December 22, 2021
What is 0xxx Ransomware? Detection, Protection, and Recovery
0xxx is a type of ransomware that first surfaced in early 2021 and has been causing massive damage to organizations around the world ever since. Basically, 0xxx is ransomware infection that encrypts files on a user’s PC by adding .0XXX to common file extensions such as .txt, .docx, .xlsx. Once infected, the renamed files are no longer accessible by users. To regain access to the locked data, the victim is asked to pay a ransom in bitcoin. Then the cybercriminals behind the 0xxx infection claim that they will provide a decryption tool in return.
After a short introduction about ransomware and its two main types, this blog post covers the 0xxx ransomware, data protection methods and how to recover data if your system is infected.
What is Ransomware?
Ransomware is a type of malware that usually installs itself on a device without the knowledge or consent of the user. In most cases, once a device is infected, ransomware encrypts some or all files, and cybercriminals demand payment in return for a decryption tool (that may or may not be provided even after a ransom is paid). Ransomware is most often installed by clicking on links in phishing emails or opening malicious attachments from unknown senders.
Not only does ransomware block access to files but it can also spread from one device to another within a network by copying itself into network storage devices or cloud-based storage accounts. This alone classifies ransomware as one of the more dangerous forms of malware and cyber threats in general.
The idea behind ransomware is to make it as difficult as possible for victims to retrieve their data. Some ransomware variants sacrifice data integrity after encryption or even allow hackers to make changes or delete files. This makes it exceptionally more difficult for victims to recover data and may result in permanent loss of data without backups to use for point-in-time restores.
Types of ransomware
Ransomware can be classified into two main types: non-encrypting and encrypting.
Non-encrypting ransomware does not encrypt files. Instead it holds your system hostage. This type of ransomware displays a message during operating system startup or when opening a browser, stating that the device in use has been taken over by the government (or a government agency) due to illegal activities. A ransom is demanded in exchange for dropping the alleged charges against you and unlocking your device. Generally, non-encrypting ransomware does not affect your data integrity and can be removed from a device.
On the other hand, encrypting ransomware infiltrates your device, typically via a malicious email attachment or a phishing link and blocks access to files and programs on that device until you pay the specified ransom. But even after paying the ransom, you are not guaranteed to receive a decryption tool to regain access to your files. In some cases, attackers may also threaten to make public some sensitive data.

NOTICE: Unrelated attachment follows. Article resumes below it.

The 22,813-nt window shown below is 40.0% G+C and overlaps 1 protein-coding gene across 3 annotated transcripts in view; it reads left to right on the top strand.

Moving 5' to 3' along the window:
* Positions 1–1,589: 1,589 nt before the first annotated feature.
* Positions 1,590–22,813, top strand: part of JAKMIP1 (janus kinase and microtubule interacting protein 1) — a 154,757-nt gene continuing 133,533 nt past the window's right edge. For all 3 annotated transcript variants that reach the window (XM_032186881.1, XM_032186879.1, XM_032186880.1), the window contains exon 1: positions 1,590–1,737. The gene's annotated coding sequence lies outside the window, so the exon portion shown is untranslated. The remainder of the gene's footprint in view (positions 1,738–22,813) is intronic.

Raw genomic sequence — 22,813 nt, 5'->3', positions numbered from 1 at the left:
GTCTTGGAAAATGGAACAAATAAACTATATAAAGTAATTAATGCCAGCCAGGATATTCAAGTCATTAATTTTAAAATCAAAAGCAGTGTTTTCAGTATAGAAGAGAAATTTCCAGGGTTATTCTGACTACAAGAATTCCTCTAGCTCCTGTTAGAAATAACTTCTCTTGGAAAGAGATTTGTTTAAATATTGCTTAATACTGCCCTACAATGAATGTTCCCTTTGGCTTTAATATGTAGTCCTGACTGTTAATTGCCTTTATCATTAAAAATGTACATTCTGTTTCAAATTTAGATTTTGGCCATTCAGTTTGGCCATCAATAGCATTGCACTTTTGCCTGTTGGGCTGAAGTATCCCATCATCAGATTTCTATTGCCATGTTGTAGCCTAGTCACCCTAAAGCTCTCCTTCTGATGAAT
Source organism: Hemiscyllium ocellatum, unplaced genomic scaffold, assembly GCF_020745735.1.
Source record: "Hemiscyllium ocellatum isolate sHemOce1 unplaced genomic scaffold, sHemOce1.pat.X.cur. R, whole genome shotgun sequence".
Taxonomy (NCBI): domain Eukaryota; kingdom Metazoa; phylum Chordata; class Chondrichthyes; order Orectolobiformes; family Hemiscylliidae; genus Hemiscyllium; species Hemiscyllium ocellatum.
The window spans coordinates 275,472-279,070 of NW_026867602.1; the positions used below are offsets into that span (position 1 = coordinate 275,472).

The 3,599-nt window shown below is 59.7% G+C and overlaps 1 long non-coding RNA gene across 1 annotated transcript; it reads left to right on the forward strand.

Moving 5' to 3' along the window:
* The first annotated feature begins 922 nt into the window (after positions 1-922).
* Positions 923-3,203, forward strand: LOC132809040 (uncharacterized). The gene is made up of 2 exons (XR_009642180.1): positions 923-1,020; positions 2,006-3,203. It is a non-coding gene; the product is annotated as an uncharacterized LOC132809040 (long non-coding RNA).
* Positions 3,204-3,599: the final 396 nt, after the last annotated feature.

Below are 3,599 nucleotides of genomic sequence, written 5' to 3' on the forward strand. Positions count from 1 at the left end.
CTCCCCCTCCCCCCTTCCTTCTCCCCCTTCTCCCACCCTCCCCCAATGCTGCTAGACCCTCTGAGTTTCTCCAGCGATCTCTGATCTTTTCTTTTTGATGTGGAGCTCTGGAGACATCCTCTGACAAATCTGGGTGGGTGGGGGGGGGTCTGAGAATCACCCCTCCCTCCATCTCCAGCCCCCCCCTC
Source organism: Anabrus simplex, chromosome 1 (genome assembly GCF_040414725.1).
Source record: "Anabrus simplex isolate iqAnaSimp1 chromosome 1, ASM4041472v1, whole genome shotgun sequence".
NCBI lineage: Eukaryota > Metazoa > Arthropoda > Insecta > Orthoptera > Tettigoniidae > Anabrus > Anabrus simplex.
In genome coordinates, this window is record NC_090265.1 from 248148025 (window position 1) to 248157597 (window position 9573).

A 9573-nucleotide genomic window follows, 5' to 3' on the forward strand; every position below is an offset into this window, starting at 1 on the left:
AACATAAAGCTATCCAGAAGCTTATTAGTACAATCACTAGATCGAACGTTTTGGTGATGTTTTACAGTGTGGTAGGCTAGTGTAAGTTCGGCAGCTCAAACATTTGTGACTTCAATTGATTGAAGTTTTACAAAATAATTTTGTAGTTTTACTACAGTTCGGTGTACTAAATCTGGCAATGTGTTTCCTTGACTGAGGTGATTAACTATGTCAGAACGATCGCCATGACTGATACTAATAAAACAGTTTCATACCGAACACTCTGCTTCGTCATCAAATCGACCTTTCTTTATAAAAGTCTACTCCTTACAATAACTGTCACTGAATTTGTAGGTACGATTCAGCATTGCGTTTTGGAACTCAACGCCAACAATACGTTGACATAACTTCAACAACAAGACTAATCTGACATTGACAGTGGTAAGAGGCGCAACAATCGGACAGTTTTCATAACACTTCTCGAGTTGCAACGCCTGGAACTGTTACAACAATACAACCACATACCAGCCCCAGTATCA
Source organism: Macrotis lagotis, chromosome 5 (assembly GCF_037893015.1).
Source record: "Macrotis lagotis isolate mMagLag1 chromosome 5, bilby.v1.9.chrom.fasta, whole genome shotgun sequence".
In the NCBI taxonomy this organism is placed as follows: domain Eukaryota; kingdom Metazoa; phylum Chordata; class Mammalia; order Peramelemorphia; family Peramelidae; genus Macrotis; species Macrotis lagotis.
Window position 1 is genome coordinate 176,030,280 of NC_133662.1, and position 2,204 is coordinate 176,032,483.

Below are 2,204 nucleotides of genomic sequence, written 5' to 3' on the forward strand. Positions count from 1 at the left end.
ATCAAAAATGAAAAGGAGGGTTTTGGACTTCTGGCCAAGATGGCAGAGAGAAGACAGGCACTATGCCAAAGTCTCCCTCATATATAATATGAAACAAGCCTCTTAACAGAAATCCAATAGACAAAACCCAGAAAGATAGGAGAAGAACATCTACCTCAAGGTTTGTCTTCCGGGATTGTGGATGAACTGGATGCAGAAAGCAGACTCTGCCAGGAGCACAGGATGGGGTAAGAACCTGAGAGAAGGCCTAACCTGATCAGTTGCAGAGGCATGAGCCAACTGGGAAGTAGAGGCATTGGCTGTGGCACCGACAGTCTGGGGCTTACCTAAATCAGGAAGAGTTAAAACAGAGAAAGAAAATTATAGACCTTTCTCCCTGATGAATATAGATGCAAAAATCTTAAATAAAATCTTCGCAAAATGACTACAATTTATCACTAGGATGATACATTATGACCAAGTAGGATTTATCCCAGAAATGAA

Encrypting ransomware is the most harmful type of ransomware and arguably one of the most vicious cyber threats to have appeared in recent years. Companies that pay large amounts of money to get their data back encourage cybercriminals to expand their activities and target more victims.
What is 0xxx?
0xxx is a type of encrypting ransomware that uses the AES and RSA algorithms to encrypt files. AES and RSA are powerful encryption security standards employed by governments and organizations with sensitive data. Throughout the years, the AES and RSA standards have slowly become a staple of the ransomware world, as both algorithms are considered the main driving force behind some of the most notorious strains, like Cryptolocker and Teslacrypt.
Just like other ransomware in the same category, such as Redeemer, Ouelezin Zebi and Iqll, 0xxx denies access to files by encrypting them, renames their extensions, and creates a text file in every single folder on the infected drive containing a message demanding a ransom.
The generated “!0XXX_DECRYPTION_README.TXT” file includes a set of instructions that victims must follow to decrypt their data. But first, victims are informed that all their files have been encrypted with the 0xxx virus and that a decryption tool may be bought in bitcoin.
The victims are then asked to email the unique ID (a 32-digit uppercase hex code) assigned to them along with three encrypted files to the provided address. As a proof of concept, the victims are emailed back with the three previously sent files, completely decrypted and virus-free. In the same email, victims will receive the bitcoin wallet address into which the specified ransom must be transferred. Finally, the cybercriminals behind the 0xxx virus pledge to send the decryption tool once payment is made.
Here is a screenshot of an 0xxx ransomware text file instructing a victim on how to pay the ransom:
How does 0xxx infect computers?
While ransomware relies on a multitude of infection vectors to propagate, the two most common ways used by cybercriminals nowadays to spread 0xxx are phishing emails and Trojan malware.
The most prevalent of all vectors, phishing has become more sophisticated and dangerous than ever before. A phishing email is a scam email that tricks the recipient into clicking on a link or downloading malicious content that can lead to a ransomware attack. Phishing emails are designed to look like they are sent from a trusted source, for example, a bank or a credit card company. Such emails can include files that act as ransomware carriers. Once downloaded and installed, the malicious files can immediately infect the system with the 0xxx ransomware.
A Trojan is a type of malware that, on the surface, appears to be a legitimate piece of software but is programmed to cause damage to data on a system or network. Trojans are often accidentally downloaded from suspicious websites claiming to host illegal activation tools (also referred to as “crack”) and fake updates for applications like Google Chrome or Microsoft Office. When installed, Trojan malware can open a backdoor to a malicious actor, who can then view and manipulate data on the host system. If the perpetrator successfully gains full access to the system, then injecting ransomware, like 0xxx, can be easily achieved.